Over at Slashdot, a fellow named Neil Halelamien writes "The European Space Agency has announced the 2005 Clarke-Bradbury International Science Fiction competition. For the competition, the ESA's Innovative Technologies from Science Fiction for Space Applications (ITSF) project is accepting short stories and artwork which incorporates or depicts a space elevator in some way. The competition is open to members of all nations, with a submission deadline of February 25, 2005.Space Elevators have been in the news recently, with The Space Review recently carrying an article summarizing the Third International Space Elevator Conference recently held in Washington, DC.Elevator.jpgSpace Elevators are really cool. The Wikipedia has a very simple explanation:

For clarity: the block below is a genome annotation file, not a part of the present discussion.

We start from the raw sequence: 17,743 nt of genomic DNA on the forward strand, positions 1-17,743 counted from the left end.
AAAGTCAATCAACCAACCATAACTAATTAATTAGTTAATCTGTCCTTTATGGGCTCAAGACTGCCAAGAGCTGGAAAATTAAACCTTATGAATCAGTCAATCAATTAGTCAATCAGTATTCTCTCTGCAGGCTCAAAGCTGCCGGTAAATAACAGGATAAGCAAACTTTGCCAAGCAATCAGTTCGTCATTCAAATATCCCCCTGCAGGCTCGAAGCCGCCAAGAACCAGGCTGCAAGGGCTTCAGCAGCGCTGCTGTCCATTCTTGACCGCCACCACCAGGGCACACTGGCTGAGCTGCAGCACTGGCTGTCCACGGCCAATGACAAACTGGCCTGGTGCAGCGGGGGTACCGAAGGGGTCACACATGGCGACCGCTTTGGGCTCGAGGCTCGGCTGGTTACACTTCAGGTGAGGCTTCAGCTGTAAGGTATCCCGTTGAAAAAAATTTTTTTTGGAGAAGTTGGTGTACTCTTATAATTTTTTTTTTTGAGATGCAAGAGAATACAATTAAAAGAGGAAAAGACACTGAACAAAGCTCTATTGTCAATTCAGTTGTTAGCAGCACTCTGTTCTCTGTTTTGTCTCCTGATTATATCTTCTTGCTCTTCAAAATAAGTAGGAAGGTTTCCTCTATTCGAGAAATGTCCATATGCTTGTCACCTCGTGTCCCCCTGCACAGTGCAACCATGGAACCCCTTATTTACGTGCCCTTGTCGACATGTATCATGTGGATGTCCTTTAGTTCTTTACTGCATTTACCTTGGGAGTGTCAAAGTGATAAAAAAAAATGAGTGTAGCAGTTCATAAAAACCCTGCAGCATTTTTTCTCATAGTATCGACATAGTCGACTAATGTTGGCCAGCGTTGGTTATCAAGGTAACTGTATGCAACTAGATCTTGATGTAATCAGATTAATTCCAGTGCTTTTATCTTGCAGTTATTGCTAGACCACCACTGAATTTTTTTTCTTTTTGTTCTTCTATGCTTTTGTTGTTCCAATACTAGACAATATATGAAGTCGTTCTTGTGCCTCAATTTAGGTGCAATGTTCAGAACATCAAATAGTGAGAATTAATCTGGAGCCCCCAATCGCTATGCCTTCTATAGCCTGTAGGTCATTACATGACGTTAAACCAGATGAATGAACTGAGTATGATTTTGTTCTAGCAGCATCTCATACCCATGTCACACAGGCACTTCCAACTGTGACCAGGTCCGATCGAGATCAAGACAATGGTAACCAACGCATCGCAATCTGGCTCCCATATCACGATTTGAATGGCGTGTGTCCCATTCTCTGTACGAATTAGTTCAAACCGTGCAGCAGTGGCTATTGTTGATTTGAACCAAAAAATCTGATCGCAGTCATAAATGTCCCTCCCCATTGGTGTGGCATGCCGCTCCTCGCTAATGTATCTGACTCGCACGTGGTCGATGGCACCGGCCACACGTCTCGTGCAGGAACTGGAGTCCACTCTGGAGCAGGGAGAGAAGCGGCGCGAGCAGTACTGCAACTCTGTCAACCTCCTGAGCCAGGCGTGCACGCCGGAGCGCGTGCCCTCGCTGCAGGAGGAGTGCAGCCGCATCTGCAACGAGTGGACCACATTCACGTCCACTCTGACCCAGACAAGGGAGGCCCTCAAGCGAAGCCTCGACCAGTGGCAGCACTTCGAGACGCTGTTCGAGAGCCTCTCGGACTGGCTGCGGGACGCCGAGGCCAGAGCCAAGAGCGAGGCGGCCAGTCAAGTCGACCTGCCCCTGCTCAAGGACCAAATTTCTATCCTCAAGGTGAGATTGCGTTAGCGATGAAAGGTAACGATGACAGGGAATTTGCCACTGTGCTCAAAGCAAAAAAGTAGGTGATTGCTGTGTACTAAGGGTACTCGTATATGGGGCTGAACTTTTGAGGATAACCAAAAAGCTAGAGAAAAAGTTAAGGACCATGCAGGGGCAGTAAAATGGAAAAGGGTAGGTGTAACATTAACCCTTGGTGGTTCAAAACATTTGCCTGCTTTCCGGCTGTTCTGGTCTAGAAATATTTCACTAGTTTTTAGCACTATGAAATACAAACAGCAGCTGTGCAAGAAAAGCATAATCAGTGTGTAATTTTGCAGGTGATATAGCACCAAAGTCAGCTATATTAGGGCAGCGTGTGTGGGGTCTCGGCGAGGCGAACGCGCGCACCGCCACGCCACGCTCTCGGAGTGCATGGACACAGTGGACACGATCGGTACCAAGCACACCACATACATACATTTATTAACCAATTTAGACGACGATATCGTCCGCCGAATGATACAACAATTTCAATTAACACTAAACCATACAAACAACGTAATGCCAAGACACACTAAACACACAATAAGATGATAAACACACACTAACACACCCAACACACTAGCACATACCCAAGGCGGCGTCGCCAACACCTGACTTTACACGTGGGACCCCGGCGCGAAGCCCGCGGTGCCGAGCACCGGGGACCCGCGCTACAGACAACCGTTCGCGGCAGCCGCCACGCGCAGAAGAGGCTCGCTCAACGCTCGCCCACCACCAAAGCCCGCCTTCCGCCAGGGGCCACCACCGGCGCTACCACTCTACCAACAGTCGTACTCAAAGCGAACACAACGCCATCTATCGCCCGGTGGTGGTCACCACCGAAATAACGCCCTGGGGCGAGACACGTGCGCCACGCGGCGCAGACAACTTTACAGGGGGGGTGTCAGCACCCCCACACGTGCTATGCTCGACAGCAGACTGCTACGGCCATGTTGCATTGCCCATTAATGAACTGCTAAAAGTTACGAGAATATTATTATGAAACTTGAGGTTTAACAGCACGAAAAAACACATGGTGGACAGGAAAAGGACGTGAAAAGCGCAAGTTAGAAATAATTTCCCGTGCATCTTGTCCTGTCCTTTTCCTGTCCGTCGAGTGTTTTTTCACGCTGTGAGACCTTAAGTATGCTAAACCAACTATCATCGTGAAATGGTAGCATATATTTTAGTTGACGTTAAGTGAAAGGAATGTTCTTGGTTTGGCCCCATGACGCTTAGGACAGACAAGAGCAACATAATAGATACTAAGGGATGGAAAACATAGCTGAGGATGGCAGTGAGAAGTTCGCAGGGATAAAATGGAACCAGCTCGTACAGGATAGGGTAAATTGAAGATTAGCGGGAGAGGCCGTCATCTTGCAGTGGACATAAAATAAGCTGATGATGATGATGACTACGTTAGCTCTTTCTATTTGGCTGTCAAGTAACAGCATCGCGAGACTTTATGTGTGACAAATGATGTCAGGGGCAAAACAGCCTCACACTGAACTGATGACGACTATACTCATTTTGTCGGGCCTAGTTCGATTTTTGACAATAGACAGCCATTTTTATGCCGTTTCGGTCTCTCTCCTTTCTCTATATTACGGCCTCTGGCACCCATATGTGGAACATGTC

A space elevator would consist of a cable attached to the surface and reaching outwards into space [see right]. By positioning it so that its center of mass coincides with the altitude of geosynchronous orbit, either by extending the cable twice this altitude or attaching a counterweight, the elevator would stay in place. Once sent far enough, climbers would be accelerated further by the planet's rotation.
The Space Elevator weblog has pretty much everything else you ever wanted to know about space elevators.A working space elevator might reduce the cost of space launch to just a few dollars per pound, with obvious commercial and military applications. Several entrepeneurs are hoping to leverage government funding into sustainable businesses. HighLift Systems in Seattle has been pitching the idea to NASA, DARPA, the FAA, and the NRO. Another group, LiftPort Group in Bremerton, is working with the Air Force Academy.What's with all the companies in Washington State? Maybe its the Space Needle? Or the good weed.--Jeffrey Lewis
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